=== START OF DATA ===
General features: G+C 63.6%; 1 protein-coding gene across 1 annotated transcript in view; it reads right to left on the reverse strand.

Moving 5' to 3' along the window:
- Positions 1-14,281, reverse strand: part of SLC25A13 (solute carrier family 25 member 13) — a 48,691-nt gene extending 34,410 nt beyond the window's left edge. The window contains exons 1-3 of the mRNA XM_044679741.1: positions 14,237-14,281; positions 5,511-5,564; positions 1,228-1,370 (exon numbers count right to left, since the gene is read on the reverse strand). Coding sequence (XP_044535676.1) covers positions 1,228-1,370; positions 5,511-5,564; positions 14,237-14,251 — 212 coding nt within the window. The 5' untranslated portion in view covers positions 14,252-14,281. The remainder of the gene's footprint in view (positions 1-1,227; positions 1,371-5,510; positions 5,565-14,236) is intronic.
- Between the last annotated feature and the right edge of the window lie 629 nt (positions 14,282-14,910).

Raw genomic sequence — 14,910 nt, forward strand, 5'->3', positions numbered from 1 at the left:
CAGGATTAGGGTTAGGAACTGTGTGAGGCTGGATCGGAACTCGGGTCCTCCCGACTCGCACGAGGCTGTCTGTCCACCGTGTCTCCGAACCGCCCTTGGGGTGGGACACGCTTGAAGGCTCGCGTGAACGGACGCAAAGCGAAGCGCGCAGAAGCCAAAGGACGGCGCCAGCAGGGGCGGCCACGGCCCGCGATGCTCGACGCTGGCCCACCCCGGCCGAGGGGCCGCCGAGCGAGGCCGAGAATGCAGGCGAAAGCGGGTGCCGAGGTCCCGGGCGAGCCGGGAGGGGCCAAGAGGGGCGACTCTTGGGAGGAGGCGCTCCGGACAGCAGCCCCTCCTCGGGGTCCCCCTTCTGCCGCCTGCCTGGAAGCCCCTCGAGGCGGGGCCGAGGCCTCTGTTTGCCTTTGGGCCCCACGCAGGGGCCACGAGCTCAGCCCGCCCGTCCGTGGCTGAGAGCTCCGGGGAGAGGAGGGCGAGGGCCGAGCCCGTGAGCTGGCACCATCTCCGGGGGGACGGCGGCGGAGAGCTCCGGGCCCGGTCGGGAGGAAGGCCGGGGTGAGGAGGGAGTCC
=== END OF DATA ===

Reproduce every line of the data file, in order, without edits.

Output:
General features: G+C 63.6%; 1 protein-coding gene across 1 annotated transcript in view; it reads right to left on the reverse strand.

Moving 5' to 3' along the window:
- Positions 1-14,281, reverse strand: part of SLC25A13 (solute carrier family 25 member 13) — a 48,691-nt gene extending 34,410 nt beyond the window's left edge. The window contains exons 1-3 of the mRNA XM_044679741.1: positions 14,237-14,281; positions 5,511-5,564; positions 1,228-1,370 (exon numbers count right to left, since the gene is read on the reverse strand). Coding sequence (XP_044535676.1) covers positions 1,228-1,370; positions 5,511-5,564; positions 14,237-14,251 — 212 coding nt within the window. The 5' untranslated portion in view covers positions 14,252-14,281. The remainder of the gene's footprint in view (positions 1-1,227; positions 1,371-5,510; positions 5,565-14,236) is intronic.
- Between the last annotated feature and the right edge of the window lie 629 nt (positions 14,282-14,910).

Raw genomic sequence — 14,910 nt, forward strand, 5'->3', positions numbered from 1 at the left:
CAGGATTAGGGTTAGGAACTGTGTGAGGCTGGATCGGAACTCGGGTCCTCCCGACTCGCACGAGGCTGTCTGTCCACCGTGTCTCCGAACCGCCCTTGGGGTGGGACACGCTTGAAGGCTCGCGTGAACGGACGCAAAGCGAAGCGCGCAGAAGCCAAAGGACGGCGCCAGCAGGGGCGGCCACGGCCCGCGATGCTCGACGCTGGCCCACCCCGGCCGAGGGGCCGCCGAGCGAGGCCGAGAATGCAGGCGAAAGCGGGTGCCGAGGTCCCGGGCGAGCCGGGAGGGGCCAAGAGGGGCGACTCTTGGGAGGAGGCGCTCCGGACAGCAGCCCCTCCTCGGGGTCCCCCTTCTGCCGCCTGCCTGGAAGCCCCTCGAGGCGGGGCCGAGGCCTCTGTTTGCCTTTGGGCCCCACGCAGGGGCCACGAGCTCAGCCCGCCCGTCCGTGGCTGAGAGCTCCGGGGAGAGGAGGGCGAGGGCCGAGCCCGTGAGCTGGCACCATCTCCGGGGGGACGGCGGCGGAGAGCTCCGGGCCCGGTCGGGAGGAAGGCCGGGGTGAGGAGGGAGTCC